Below are the Hadoop modules, which together form a Hadoop ecosystem. We will cover each of them in this topic:
Hadoop Distribution File System (HDFS) is a sub-project of the Apache Hadoop project. This Apache Software or Foundation Edition project is designed to provide a fault-tolerant file system designed to handle standard hardware.
Goals of HDFS
Fault detection and Recovery- Since HDFS requires a large number of commodity hardware, device failures are common. Therefore, HDFS should provide mechanisms for rapid and automatic detection and recovery of faults.
Huge Datasets- To control applications with large datasets, HDFS should have hundreds of nodes per cluster.
Hardware at data- A requested task can be performed when the computation is performed near the data. When it comes to large data sets, it reduces network traffic and increases performance.
Features of HDFS
Fault Tolerance- Hadoop HDFS fault tolerance is a system's working power in unfavorable conditions. It forgives fault tolerance. The Hadoop frame separates blocks of data. Before that, multiple copies of blocks were created in the cluster on different machines. So, if any computer in the cluster goes down, a client can easily access its data from the other computer that contains the same copy of data blocks.
High Availability- The data is replicated between the nodes of the Hadoop cluster in HDFS. It is is formed by producing a replica of the blocks on the other slaves in the HDFS cluster. Therefore, whenever a client wants to access such information, they can access their data from the slaves in their blocks. In adverse situations such as the failure of a node, a user can easily access their data from other nodes. The copies of duplicate blocks are present in the different nodes of the HDFS cluster.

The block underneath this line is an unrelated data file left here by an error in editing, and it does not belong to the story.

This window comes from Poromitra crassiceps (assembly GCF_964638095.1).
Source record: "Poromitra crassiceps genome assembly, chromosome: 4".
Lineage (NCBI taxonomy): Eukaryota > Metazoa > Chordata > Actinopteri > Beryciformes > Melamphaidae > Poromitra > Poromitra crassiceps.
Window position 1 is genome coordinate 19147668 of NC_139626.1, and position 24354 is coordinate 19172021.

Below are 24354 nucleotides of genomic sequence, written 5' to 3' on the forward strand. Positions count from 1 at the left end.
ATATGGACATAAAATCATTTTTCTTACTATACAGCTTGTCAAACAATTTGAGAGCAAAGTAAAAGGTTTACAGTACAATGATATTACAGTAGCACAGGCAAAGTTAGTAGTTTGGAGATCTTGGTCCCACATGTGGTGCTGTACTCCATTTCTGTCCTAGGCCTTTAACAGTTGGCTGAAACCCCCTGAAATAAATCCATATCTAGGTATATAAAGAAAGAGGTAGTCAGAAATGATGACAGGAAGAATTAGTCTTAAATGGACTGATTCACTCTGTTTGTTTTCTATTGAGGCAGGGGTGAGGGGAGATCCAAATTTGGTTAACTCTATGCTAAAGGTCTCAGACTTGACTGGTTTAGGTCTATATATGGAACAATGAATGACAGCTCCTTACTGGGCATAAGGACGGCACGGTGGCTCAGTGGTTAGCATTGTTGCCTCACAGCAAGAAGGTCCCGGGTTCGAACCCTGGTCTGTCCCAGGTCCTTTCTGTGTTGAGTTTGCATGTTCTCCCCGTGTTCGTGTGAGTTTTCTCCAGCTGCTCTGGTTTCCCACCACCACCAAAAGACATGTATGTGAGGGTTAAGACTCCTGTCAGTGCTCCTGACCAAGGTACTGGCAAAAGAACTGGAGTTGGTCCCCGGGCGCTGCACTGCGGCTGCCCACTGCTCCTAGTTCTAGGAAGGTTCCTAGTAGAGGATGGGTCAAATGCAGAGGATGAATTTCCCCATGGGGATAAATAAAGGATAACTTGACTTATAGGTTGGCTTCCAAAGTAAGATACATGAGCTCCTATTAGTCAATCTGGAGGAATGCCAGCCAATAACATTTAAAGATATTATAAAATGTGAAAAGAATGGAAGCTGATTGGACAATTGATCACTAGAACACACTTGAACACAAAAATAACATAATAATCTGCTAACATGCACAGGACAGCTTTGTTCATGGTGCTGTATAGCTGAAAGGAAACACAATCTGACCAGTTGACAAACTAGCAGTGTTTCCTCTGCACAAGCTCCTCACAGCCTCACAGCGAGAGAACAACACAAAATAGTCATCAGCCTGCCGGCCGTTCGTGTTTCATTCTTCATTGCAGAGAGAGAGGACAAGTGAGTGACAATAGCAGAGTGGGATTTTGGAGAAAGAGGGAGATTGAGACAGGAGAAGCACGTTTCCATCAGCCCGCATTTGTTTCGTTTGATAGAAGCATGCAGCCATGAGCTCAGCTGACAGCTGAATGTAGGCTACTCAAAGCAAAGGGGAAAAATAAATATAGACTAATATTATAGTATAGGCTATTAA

High Reliability- HDFS provides reliable data storage. We can store data in the range of hundreds of petabytes. HDFS stores the data reliably in a cluster and divide it into blocks. The Hadoop structure stores these blocks in the nodes present in the HDFS cluster. HDFS stores data by creating a replica of each block present in the cluster, which thus offers ease of fault tolerance. If the node of the cluster containing data falls, a user can easily access this data from the other nodes. HDFS, by default, creates three replicas of each block containing data in the nodes. As a result, data is quickly available, and a user does not face the problem of data loss.
Replication- Data replication is a unique feature of HDFS. Replication solves the problem of data loss under adverse conditions, such as hardware failure, blocking of a node, and so on. HDFS maintains the replication process at regular intervals and continues to create replicas of user data on different machines in the cluster. Then, when a node goes down, the user can access data from other computers. Therefore, the possibility of data loss reduces.
Scalability- The data in the Hadoop HDFS is stored on multiple nodes in the cluster. As a result, we can resize the cluster depending on the requirements. HDFS offers two scalability mechanisms: Vertical and Horizontal scalability.